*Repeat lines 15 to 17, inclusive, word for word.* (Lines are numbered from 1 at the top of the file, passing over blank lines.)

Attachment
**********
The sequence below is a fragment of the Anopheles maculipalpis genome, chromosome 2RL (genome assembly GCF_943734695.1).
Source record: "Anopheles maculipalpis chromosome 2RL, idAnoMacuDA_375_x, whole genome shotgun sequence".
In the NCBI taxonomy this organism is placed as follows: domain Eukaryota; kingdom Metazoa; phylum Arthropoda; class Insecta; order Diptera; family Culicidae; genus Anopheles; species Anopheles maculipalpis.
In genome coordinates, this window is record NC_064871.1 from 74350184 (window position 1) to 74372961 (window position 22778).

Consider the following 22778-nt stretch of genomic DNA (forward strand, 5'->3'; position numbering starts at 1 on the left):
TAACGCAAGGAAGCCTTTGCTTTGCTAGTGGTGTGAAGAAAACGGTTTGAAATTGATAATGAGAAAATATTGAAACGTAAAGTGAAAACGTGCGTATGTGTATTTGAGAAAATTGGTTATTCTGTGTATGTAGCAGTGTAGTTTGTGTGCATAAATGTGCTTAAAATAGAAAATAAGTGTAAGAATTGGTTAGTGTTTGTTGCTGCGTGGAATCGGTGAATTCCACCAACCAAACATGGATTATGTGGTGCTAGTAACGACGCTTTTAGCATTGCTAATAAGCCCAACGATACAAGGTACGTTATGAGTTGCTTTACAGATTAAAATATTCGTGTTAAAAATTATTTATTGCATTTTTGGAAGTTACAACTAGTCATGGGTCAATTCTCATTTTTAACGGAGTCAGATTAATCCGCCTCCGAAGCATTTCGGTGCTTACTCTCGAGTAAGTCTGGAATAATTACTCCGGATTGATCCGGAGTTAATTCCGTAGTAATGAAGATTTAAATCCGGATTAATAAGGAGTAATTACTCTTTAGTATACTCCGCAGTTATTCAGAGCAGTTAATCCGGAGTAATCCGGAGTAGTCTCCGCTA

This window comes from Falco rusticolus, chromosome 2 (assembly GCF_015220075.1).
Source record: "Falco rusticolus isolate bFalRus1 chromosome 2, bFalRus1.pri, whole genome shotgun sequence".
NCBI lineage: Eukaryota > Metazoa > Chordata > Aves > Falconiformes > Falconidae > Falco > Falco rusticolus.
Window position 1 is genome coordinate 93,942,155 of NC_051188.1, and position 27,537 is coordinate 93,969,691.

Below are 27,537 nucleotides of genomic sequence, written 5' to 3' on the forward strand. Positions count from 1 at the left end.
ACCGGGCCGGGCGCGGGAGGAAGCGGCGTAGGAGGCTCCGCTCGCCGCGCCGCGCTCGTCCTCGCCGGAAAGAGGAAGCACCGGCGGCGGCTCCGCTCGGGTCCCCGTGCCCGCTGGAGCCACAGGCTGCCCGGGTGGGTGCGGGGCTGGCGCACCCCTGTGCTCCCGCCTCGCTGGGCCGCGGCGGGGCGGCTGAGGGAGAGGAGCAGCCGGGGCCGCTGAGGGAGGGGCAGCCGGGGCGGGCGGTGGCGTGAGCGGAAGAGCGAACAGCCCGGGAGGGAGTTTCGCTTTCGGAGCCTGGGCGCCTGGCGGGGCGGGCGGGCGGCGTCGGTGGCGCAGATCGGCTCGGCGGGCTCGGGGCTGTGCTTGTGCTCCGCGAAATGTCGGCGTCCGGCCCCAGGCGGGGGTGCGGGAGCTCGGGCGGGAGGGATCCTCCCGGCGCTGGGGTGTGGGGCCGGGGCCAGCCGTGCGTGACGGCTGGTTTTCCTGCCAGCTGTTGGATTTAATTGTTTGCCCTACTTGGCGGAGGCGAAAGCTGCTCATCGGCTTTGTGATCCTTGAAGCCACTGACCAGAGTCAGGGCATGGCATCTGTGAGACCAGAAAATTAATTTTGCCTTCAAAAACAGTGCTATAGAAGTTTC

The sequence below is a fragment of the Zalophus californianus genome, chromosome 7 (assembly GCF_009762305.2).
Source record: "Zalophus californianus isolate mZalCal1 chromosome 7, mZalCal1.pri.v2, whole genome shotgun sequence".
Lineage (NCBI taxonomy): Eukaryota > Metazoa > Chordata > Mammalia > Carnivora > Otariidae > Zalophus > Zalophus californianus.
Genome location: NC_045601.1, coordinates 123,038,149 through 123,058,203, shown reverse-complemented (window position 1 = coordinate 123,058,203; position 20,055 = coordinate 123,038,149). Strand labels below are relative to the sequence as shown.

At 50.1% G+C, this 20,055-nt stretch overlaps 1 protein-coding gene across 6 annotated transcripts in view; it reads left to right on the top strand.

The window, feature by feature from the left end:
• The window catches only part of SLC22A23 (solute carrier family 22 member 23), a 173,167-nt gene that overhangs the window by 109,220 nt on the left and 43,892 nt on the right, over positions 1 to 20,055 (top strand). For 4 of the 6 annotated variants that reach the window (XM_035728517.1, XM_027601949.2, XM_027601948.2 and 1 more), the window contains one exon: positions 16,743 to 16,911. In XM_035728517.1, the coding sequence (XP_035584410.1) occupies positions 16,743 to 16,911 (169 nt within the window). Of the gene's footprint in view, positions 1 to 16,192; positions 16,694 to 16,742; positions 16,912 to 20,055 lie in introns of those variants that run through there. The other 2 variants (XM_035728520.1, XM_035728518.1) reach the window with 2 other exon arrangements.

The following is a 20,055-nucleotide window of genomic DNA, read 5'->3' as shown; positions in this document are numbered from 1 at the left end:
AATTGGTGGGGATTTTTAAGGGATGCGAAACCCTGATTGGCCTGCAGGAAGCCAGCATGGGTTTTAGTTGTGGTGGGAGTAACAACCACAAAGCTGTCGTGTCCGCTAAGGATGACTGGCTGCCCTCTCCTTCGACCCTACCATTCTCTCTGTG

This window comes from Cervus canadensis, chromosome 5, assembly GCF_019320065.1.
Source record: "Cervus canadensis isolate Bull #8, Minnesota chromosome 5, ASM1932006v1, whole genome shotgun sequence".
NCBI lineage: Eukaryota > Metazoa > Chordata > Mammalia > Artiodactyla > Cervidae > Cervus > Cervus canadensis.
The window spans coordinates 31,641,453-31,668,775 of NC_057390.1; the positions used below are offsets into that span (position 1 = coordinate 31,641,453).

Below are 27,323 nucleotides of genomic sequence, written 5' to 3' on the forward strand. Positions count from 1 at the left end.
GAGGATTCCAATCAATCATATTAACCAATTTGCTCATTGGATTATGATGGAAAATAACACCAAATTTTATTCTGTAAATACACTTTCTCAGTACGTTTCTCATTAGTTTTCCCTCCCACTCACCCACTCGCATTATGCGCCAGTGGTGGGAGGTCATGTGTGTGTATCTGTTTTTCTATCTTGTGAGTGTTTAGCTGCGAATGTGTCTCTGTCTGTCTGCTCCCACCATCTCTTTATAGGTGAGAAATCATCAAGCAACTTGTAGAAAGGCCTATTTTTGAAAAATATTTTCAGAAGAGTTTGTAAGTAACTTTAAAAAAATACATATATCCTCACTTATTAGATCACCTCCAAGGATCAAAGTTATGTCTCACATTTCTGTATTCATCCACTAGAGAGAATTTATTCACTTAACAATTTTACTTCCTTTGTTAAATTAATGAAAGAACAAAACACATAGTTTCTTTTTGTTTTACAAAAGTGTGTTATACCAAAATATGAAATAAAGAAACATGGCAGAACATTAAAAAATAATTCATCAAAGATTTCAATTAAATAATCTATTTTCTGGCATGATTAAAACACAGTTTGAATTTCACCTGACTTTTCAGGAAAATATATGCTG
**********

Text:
Lineage (NCBI taxonomy): Eukaryota > Metazoa > Chordata > Mammalia > Carnivora > Otariidae > Zalophus > Zalophus californianus.
Genome location: NC_045601.1, coordinates 123,038,149 through 123,058,203, shown reverse-complemented (window position 1 = coordinate 123,058,203; position 20,055 = coordinate 123,038,149). Strand labels below are relative to the sequence as shown.

At 50.1% G+C, this 20,055-nt stretch overlaps 1 protein-coding gene across 6 annotated transcripts in view; it reads left to right on the top strand.